The exhibition that opens on the same day as the inauguration of the Budapest National Theatre is thematically linked to that occasion, in that it displays examples of contemporary theatre building from abroad. The projects on show are mainly well-working buildings that belong to the life of their immediate public as they have become part of their cities, expressing their identity.
The projects, most of which are not one-theatre-one-auditorium structures but multi-functional buildings, cover a wide range of styles. But all of them, whether high-tech transparent structures born in the heat of progress or grand edifices in the antique déjr vu forms of postmodernism, create their areas starting from the plurality of contemporary architecture. In their variety they share a common feature: they are inspired with public preparation, maximal publicity and lucidity, and this has made it possible to achieve professionalism and, in the end, the successful realisation of collective representation. Their initiators knew all too well that without the architect and the common will it is hard to erect any kind of civic building, and impossible to erect one that will carry a proper message.
A theatre is a public building. It is not a private business; it does not work with one objective. It is a civic building which forms a community, and which frames a contact between the artist and the public. A mutual, living and vibrant contact, without which there is no theatre.
The contact which is implicit in the idea of community is more important than the building itself. First of all, the theatre needs a company. In a small town it may be enough to have just one company, which need not always be "in residence", but in modern cities theatrical life and the whole societal world of the theatre are made up of several companies and troupes. Each of these companies constitutes a special kind of community in itself, where an exciting, sensitive and many-coloured contact exists between the members even if they have come together to stage only one single play. And this company can only exist if it becomes one with the audience, on whom the choice play and the manner in which it is presented largely depend. The physical circumstances of the production are of secondary importance.
Drama, dance, opera, tragedy, eurhythmics, literary adaptation, ballet, cabaret, operetta, comedy, or musical? Numerous types of plays can be imagined, not all of which fit into traditional categories. The potential variety is almost infinite.
Any of them can be realised in a basement, a roofed shed, a stable, a town square, a castle, a waiting room, a night-shelter, a church or wherever. Or, of course, in a theatre.
Mainly in a theatre which is created in some way by a community, by establishing a common building. For example, through a competition, an international one, where one of the creative architects is chosen from a smaller circle of greater communities. This individual, by creating a collective of suitable partners, may be able to direct the realisation of his or her dreams. But the result is still not guaranteed - the company and the public are needed ...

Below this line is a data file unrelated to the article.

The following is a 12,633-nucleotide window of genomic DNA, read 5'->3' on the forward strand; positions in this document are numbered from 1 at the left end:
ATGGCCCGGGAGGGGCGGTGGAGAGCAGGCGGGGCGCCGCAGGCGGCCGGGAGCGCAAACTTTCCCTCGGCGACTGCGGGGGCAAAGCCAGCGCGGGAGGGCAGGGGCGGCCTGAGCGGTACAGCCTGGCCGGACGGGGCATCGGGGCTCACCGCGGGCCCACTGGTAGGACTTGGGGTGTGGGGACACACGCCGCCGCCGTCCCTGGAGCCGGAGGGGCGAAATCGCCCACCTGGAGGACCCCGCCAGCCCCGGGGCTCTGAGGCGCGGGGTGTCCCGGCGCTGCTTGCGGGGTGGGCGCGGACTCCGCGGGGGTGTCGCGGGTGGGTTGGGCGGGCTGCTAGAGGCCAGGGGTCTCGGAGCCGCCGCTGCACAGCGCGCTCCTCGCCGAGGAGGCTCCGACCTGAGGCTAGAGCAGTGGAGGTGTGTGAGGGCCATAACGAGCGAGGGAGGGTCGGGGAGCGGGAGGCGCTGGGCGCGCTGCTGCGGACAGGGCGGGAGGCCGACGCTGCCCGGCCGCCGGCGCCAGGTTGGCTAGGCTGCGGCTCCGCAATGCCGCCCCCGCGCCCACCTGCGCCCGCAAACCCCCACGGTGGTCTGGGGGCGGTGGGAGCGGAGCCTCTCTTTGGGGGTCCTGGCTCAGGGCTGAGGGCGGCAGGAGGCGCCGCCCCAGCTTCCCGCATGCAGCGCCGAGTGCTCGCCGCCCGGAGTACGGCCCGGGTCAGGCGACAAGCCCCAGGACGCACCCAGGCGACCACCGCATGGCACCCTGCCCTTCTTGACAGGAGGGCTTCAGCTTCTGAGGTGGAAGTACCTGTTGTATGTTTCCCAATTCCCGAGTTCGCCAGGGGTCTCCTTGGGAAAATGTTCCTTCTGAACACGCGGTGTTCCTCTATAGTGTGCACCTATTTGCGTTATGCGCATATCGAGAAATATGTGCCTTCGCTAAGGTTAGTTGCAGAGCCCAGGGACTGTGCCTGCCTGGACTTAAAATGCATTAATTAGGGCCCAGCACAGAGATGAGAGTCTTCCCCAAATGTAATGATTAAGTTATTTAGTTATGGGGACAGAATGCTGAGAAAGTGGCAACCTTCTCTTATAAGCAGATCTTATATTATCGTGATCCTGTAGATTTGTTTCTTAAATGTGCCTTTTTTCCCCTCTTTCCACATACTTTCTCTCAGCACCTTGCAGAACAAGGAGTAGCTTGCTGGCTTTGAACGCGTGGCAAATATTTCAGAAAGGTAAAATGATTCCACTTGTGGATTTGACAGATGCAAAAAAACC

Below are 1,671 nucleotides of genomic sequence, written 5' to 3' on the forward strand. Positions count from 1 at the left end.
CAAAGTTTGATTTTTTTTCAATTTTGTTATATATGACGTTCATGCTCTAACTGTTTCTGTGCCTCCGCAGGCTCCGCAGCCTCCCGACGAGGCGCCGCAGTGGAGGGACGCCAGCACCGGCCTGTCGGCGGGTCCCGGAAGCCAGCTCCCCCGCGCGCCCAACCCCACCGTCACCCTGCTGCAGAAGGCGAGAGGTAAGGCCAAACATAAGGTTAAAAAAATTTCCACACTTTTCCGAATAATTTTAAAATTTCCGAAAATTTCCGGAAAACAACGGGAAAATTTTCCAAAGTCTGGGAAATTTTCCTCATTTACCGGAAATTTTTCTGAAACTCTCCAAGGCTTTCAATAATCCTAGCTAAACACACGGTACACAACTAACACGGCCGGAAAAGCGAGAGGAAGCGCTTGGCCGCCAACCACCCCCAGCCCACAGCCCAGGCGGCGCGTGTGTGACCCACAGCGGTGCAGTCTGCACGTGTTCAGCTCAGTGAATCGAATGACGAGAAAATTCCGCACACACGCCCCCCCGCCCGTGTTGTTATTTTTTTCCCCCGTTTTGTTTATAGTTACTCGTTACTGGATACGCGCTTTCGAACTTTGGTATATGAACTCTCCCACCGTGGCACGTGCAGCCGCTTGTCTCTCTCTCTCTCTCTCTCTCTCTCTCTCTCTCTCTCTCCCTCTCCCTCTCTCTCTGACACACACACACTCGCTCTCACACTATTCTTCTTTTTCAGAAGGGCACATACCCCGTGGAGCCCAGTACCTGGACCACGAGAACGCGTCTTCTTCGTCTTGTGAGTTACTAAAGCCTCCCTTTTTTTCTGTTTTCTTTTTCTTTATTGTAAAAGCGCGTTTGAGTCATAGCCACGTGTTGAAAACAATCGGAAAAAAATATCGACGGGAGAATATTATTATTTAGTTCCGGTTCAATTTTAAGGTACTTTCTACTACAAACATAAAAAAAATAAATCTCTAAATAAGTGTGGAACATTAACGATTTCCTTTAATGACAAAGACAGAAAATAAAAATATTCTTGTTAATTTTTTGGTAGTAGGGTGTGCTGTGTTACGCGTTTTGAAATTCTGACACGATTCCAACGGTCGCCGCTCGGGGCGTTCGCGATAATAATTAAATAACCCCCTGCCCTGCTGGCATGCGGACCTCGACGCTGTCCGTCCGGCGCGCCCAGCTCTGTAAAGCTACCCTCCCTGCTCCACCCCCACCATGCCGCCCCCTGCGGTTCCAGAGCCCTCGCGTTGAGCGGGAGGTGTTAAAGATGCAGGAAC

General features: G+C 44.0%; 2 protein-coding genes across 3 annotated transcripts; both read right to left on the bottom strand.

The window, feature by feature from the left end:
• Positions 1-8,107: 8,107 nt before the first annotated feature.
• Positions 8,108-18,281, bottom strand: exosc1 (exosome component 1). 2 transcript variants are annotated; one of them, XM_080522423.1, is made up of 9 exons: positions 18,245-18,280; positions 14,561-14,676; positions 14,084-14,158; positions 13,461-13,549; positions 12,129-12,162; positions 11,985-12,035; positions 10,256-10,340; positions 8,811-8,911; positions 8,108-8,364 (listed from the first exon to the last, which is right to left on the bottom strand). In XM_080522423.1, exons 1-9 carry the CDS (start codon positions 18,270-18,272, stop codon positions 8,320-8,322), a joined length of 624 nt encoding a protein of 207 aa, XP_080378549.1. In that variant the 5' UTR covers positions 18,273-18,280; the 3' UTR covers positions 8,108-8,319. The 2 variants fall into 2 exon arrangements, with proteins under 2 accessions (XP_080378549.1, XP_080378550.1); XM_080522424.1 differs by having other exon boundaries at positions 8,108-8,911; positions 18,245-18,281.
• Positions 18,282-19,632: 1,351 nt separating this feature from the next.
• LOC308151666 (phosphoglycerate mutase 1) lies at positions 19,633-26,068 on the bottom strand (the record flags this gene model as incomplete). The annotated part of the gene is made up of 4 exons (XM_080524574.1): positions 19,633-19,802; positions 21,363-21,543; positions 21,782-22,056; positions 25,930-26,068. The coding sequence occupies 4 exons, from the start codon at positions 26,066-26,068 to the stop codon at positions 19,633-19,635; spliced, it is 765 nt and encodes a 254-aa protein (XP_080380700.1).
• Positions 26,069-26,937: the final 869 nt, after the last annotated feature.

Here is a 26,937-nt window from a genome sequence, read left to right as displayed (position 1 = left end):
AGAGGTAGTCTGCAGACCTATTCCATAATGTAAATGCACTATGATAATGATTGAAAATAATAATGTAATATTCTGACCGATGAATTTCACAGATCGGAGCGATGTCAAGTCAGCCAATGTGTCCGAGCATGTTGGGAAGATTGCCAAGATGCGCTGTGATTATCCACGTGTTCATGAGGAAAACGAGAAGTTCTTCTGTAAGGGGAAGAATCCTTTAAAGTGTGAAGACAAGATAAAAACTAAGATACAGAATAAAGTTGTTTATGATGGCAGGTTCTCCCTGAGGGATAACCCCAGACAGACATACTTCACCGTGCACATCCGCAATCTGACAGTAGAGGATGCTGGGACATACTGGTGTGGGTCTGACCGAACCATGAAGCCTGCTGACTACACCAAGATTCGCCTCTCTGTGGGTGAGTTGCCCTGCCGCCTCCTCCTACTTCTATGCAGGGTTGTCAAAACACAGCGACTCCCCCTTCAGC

Certainly, building a theatre is rather different from the theatre itself, yet it is this variety that makes life fantastic and difficult to describe. There is no prescription, there are many places where artists play, make up troupes and have experiences. We attempt the impossible: to make the mystery of theatre felt through architectural pictures, which cannot be but collective and international as well.
Theatre - alone?
One thing strikes the eye at once: theatres are not built these days. Even smaller towns or universities on the other side of the Atlantic build centres of performing art instead: complex establishments, where the most important (though not the only) purpose is to create possibilities for live performances.
The houses are open, transparent, besides everyday rehearsals there are thematic programmes, festivals, library programmes, group visits, debating forums, film or video shows. It is not enough to open the gates every evening and see whether the audience pours in or not. While something is new it will pour in, anyway, but when it has grown accustomed to the theatre standing there, full houses cannot be guaranteed every day.
No, because every generation has to be taught what the theatre is like. It is worth showing people in early childhood what miracles can be performed by playing, dancing, singing and reciting man. All of this can be realised only in open houses. And today, when television and film have become the norms, it is more important than ever before.
The wonder of live performance cannot be replaced by anything at all. It must be stated that real value is international. No country, no nation - we could go on narrowing the circle, but to no purpose - can afford to play only for itself and to build theatres only for itself. International theatres should be built that are open and alive, not afraid to experiment: the sort of theatres that Youth cannot do without. They are the only theatres that are worth building.